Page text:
Julie Duane, Legal Counsel at CG Professional.
In Antuzis v DJ Houghton Catching Services Ltd  EWHC 843, the Court held that Company Directors could be held personally liable for failing to pay workers in line with the minimum wage in respect of the agricultural industry.
The Claimants were chicken catchers working for DJ Houghton Catching Services at a variety of farms across the country. During their employment, the Claimants alleged that they were treated in an exploitative manner by the Directors due to excessive hours resulting in a breach of the National Minimum Wage.
Previous case law determined that a Director of a Company would not be liable for inducing a breach of contract by a company, so long as the director was acting in the best interest of that company and within their scope of authority. As such it is unusual for a director to be held accountable for any breaches sustained by the company. In order to shift the burden to the director, the following must be shown:
- The director was not acting in a bona fide manner;
- The director was acting outside the scope of their authority; and
- The director knowingly induced the breach of contract.
Due to the treatment sustained, the individuals pursued an action in the High Court for inducing a breach of contract and applied for summary judgement. The Court held that the Defendants’ had conducted an exploited work by forcing the Claimants to work longer hours than they were being paid for.
It was also noted that the Directors had failed to keep appropriate records which were a blatant disregard of the minimum payment requirements. The Directors had also failed to take into consideration any entitlement to overtime and were found to be holding between £50 and £350 from employees for work finding fees. It was also noted that the accommodation offset was routinely deducted, and which was likely to be in excess of the statutory limit. Some of the directors would also withhold wages as a form of punishment where they felt that the Claimants’ behaviour was inappropriate and at times as a form of leverage.
The Court was therefore required to consider the principals as previously set out in case law and address whether the Defendants’ were acting bona fide within the scope of the director’s authority. The Court had to ask itself the question as to the nature of the breach and whether the director had complied with its duties under section 170 of the Companies Act.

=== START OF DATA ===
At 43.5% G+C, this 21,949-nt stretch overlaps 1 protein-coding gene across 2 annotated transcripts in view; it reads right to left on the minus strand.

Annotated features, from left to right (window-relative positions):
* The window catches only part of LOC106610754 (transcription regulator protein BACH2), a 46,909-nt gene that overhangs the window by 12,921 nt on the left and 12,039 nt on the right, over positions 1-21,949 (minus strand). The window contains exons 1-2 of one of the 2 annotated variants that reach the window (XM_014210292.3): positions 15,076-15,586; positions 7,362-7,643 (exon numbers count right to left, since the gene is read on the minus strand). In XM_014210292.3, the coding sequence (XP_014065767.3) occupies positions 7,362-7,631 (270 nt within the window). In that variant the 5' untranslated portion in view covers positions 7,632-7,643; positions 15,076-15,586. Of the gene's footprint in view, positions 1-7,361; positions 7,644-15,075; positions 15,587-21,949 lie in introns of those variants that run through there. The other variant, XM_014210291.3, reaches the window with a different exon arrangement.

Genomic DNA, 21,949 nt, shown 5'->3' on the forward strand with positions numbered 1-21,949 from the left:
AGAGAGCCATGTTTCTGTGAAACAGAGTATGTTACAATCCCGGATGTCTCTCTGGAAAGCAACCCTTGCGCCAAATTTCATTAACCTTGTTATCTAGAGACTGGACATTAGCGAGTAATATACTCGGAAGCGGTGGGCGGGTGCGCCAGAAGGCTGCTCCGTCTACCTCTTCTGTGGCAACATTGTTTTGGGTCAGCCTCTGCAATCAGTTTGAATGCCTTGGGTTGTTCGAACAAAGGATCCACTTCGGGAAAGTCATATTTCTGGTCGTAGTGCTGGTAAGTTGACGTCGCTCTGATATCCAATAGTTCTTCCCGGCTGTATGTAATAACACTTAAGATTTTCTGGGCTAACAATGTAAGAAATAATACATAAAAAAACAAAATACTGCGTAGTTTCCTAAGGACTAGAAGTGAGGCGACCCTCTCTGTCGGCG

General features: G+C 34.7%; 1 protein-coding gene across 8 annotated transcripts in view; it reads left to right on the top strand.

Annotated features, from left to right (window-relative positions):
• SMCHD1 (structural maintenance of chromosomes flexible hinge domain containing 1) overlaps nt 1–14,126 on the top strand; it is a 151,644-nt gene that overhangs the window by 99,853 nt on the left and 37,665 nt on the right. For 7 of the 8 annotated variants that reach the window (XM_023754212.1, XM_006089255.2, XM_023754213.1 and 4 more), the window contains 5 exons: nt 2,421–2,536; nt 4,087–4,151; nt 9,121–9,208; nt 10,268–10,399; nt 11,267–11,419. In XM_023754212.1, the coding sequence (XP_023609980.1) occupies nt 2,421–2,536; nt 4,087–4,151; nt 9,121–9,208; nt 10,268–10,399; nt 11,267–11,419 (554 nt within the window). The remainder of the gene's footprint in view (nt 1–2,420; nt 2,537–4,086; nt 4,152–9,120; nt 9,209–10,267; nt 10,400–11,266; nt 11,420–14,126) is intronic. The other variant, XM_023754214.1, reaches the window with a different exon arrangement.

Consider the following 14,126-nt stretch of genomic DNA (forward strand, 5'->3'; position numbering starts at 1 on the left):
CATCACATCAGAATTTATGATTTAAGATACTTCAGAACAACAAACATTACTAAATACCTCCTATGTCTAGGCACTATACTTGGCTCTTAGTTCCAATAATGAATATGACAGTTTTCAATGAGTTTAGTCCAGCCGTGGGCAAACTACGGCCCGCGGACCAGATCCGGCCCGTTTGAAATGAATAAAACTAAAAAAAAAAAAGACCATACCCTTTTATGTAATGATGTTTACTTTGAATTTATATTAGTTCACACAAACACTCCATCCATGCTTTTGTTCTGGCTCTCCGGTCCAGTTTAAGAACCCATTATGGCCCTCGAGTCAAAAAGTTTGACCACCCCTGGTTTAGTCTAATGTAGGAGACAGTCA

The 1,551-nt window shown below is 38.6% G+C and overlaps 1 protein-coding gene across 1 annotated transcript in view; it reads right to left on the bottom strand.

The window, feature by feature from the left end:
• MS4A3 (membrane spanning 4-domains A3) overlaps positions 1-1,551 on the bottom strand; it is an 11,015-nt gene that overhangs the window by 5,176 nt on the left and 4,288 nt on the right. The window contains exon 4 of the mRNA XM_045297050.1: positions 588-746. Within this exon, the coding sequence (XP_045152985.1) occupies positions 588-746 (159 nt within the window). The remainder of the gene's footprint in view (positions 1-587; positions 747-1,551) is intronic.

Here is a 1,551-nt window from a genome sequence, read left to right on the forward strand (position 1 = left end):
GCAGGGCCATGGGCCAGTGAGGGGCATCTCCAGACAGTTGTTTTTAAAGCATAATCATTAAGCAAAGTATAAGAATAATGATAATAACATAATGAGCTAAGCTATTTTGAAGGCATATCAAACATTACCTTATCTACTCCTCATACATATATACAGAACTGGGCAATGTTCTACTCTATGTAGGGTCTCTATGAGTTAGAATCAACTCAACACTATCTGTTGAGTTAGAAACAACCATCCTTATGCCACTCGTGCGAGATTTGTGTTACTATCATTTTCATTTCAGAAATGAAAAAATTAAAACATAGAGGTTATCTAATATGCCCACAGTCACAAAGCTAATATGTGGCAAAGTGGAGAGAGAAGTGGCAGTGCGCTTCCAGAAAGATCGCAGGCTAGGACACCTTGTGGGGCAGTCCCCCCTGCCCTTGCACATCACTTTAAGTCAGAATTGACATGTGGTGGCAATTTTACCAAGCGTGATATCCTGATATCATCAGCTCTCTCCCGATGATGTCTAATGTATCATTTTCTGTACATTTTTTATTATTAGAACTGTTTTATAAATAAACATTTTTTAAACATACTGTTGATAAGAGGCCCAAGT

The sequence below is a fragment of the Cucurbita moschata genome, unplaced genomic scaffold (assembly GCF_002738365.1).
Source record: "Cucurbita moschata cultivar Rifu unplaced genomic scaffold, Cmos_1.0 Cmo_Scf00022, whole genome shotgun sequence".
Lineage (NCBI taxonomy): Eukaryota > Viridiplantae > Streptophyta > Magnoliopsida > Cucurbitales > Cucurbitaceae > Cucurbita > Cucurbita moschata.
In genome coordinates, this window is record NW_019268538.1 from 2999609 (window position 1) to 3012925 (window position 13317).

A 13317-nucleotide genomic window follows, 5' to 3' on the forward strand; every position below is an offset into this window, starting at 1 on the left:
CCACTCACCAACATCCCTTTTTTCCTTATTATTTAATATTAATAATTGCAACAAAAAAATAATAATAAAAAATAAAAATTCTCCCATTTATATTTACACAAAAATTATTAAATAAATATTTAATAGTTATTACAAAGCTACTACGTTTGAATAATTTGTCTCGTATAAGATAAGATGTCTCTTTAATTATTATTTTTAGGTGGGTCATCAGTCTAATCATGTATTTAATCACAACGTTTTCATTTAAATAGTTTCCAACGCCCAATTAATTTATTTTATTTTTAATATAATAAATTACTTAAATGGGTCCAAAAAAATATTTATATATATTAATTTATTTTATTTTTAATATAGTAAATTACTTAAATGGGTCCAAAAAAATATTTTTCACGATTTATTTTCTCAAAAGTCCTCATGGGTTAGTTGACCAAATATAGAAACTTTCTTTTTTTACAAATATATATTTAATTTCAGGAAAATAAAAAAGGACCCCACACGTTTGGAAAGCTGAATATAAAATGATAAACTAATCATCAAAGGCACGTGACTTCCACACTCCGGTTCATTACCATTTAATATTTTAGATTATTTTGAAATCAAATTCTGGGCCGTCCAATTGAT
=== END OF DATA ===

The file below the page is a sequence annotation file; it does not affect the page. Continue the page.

In doing so the Court concluded that where a breach of contract had a statutory element to it then there could be an inference that this would place a potential failure on the director for their failure to comply with the duties to act in the Company’s best interest.
The Court would also need to ask itself whether the directors knowingly induced a breach and that they must have realised that their actions would have this necessary effect. It was held in this case that the actions of the directors were intrinsically linked and therefore they were all held to be jointly and severally liable for the induced breaches of contract.
Whilst this particular case relates to the Agricultural Wages Act 1948 and Gangmasters Licences Act 2004, there is a reason to suggest that the Court’s rationale would apply to scenarios where the employer is in deliberate and systematic breach of the National Minimum Wage Act and or Working Time Regulations, regardless of their sector.
Considering the director’s duties, this could include things such as negatively affecting the reputation of a business and not acting in the best interest of the company which could be reasons for the Court to consider in terms of personal liability. Irrespective of matters of this nature the jurisdiction will be held in the civil courts as opposed to employment tribunals mainly because the claim being pursued would be that of the tort of inducement of a breach of contract. Bearing in mind that a Judge had provided a summary judgment in favour of the Claimants, in this case, directors who are potentially in breach should be aware of fighting such matters to trial.
Some potential concerns with the decision are that where the breach may not be considered to be in the public and thereby has not caused actual reputational damage, then there is the possibility that inducing such a breach may not be in the interest of the company and as such the directors then may not be held personally liable in respect of this possibility.
Although the case provides an attractive remedy against directors evidently any breach induced by the director must do more than simply disadvantage the company employees. Whilst there are hurdles for Claimants to overcome in pursuing such a case the uncertainty of directors being held personally liable could be an attractive prospect for Claimants.
If you have any questions regarding this article, please do not hesitate to contact a member of the CG Team who will be happy to assist.